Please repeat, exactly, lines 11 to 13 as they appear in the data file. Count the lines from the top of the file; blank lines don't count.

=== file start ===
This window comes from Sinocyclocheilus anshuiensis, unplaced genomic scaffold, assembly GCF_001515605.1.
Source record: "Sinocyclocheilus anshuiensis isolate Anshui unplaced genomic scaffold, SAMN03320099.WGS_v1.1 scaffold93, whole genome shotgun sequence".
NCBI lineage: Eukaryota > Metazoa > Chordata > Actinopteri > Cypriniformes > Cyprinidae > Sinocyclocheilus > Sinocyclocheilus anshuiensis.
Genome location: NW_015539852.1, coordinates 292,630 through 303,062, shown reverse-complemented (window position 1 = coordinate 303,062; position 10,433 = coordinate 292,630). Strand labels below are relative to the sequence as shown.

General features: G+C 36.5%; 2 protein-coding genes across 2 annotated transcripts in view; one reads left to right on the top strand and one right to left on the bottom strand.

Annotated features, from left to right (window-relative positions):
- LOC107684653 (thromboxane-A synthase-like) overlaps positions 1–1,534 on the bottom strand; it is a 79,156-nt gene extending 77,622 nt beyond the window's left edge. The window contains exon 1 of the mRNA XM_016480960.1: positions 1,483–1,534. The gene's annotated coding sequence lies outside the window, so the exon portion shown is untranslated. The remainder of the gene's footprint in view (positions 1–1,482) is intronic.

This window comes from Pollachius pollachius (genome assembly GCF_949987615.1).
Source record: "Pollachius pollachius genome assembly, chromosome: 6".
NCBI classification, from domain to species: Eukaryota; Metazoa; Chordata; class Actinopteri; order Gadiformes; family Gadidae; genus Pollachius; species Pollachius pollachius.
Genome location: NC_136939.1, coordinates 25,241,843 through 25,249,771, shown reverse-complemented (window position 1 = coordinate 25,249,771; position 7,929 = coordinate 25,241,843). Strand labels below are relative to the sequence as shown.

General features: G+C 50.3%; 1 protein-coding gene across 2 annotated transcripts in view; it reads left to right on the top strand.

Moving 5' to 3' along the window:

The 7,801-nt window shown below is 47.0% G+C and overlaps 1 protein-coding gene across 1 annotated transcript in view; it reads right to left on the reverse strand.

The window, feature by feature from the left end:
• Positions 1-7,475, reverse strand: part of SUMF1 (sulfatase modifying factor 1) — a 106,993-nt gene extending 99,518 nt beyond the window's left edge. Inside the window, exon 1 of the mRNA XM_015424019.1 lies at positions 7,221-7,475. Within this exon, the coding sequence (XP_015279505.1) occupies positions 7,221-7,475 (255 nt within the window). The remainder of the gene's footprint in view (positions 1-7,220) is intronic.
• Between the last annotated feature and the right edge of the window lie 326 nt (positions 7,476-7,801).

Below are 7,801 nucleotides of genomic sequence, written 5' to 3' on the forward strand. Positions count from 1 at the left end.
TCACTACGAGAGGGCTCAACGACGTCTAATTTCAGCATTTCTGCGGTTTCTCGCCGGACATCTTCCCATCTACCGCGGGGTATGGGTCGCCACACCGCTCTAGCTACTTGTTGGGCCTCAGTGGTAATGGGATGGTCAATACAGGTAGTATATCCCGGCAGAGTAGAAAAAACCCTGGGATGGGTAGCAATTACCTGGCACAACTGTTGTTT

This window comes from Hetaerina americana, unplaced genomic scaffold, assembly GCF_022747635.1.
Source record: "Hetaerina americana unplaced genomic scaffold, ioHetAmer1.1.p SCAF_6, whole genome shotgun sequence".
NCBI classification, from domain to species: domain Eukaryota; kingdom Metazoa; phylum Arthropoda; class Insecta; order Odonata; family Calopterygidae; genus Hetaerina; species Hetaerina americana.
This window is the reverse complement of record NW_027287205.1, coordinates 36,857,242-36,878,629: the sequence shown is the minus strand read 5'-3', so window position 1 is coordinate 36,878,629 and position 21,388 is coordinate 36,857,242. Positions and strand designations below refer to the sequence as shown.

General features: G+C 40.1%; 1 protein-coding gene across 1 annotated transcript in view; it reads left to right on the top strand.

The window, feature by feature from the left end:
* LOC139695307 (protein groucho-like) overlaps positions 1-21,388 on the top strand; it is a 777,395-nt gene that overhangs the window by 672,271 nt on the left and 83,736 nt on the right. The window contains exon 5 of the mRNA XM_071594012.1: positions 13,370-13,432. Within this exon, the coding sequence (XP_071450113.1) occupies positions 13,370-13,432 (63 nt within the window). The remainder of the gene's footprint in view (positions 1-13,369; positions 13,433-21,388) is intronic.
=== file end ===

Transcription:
Genome location: NC_136939.1, coordinates 25,241,843 through 25,249,771, shown reverse-complemented (window position 1 = coordinate 25,249,771; position 7,929 = coordinate 25,241,843). Strand labels below are relative to the sequence as shown.

General features: G+C 50.3%; 1 protein-coding gene across 2 annotated transcripts in view; it reads left to right on the top strand.

Moving 5' to 3' along the window: